Article

Fitness is Not a Job: CrossFit Mayhem

Published on Fri, 2013-07-12 06:00
By: 
Lauryn Lax

“I think we have to remember that this is fitness, not a job. There are a handful of folks in this world that make a living lifting weights fast. We are not them. We love each other and we love making ourselves better.”           -Thomas Cox


In 2012, when CrossFit Mayhem was CrossFit Faith, several dark spots in the team’s training were illuminated on the Central East Regional floor. The team left in fifth place overall.

This year, Team CrossFit Mayhem left the Regional as the champion, right alongside their coach and two-time CrossFit Games champion, Rich Froning. 

“We have had a full year to think about and practice the things that we needed to get better at,” teammate Jackie Cox says. “The main difference this year is probably the fact that our female athletes have improved. For instance, last year only two of the three females could do muscle-ups at Regionals (one of which got her first one the week before). This year, we entered with all three females being able to do them and we ended up taking first in the muscle-up (event).”

The team finished Event 3 — burpee muscle-ups — with 103 total reps, nine more reps than second-place finishers, CrossFit Rutherford.

In the 2012 Regional, teammate Jennifer Hoffman couldn’t lock out her elbows on the muscle-ups.

“Personally, the disappointment from last year has fueled my training to become a better athlete,” Hoffman says. “You can't get better at something if you never do it. So the individual efforts put in by the team (whether on their own or in a group workout) has made a world of difference, and I am especially glad we took first in the Burpee Muscle-up Event.”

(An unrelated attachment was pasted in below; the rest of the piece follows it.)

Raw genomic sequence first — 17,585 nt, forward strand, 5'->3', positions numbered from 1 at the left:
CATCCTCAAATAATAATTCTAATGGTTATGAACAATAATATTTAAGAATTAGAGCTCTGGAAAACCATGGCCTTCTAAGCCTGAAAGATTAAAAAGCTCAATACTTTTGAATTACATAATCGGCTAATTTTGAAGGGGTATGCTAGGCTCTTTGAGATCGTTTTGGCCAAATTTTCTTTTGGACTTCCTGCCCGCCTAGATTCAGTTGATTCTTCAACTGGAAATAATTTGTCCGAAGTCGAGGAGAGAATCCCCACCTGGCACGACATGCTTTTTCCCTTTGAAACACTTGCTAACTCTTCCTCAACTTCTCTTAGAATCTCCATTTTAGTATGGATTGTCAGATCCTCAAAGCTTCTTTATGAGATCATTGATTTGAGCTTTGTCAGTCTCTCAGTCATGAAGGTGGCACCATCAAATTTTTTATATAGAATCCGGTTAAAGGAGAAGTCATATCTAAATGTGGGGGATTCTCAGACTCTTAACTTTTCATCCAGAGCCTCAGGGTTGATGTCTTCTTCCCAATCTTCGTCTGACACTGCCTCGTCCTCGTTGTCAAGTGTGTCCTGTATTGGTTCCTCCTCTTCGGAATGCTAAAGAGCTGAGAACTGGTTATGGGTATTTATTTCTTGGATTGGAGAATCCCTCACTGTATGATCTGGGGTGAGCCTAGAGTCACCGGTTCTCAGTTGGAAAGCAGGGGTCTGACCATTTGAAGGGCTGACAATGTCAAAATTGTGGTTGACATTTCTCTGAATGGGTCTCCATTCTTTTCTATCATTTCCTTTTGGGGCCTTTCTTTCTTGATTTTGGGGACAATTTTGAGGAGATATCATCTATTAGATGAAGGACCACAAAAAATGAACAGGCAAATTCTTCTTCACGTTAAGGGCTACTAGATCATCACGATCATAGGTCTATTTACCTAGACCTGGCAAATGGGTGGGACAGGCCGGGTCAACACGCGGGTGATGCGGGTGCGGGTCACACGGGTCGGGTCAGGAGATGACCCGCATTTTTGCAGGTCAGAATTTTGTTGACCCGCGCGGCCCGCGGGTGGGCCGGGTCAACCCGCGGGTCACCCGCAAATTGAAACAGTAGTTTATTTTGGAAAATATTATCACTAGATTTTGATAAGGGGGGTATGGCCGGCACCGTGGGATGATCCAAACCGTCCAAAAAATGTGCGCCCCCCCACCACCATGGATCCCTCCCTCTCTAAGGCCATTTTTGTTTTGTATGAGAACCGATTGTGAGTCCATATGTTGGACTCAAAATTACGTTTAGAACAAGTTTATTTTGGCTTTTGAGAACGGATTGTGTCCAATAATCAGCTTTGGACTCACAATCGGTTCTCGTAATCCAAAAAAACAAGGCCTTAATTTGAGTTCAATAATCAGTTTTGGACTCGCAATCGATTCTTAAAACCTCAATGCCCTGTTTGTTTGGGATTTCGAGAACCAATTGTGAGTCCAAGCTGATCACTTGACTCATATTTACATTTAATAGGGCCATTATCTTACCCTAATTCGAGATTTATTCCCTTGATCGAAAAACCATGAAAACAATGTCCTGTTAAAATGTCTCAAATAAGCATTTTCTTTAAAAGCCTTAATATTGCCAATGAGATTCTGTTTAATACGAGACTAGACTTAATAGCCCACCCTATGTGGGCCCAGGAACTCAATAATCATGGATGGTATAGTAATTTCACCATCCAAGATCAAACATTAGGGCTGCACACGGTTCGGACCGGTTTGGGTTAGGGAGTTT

Cox, who has been with Froning and crew for three years, also credits the team’s success to having a box of their own. Prior to CrossFit Mayhem’s opening, the athletes of CrossFit Faith trained out of Tennessee Tech University or Froning’s garage gym.

“There is some great competition at Mayhem,” Cox says. “In fact, this year we had four girls and five guys fighting for a position on the team … Even though five of the six team members ended up returning from last year, all nine athletes are very talented and that made each of us push even harder to earn one of those six spots.”

The six athletes who made the cut to Carson, Calif., aren’t taking it for granted.

Lauren Neal, Jackie and Thomas Cox, Jennifer Hoffman, Darren Hunsucker and Ben Rogers are a melting pot of ages and abilities, and they’re thankful for the chance to represent CrossFit Mayhem. Their plan is to keep working as a cooperative unit, rather than a one hit wonder.

The team had an exceptional Regional weekend this year. In Event 3, they earned a first-place finish and immediately followed that with first place in Event 4. They rallied for an Event 7 finish of 16:14 — good enough for second place.

“We are at our best when we are together,” Neal says. “When we are separated, it is a different story. I don’t think it is because we are weak, but because we don’t really have specialists. We are equal in so many ways with each person having certain strengths and weaknesses. This is where we excel as a team, we compliment each other.”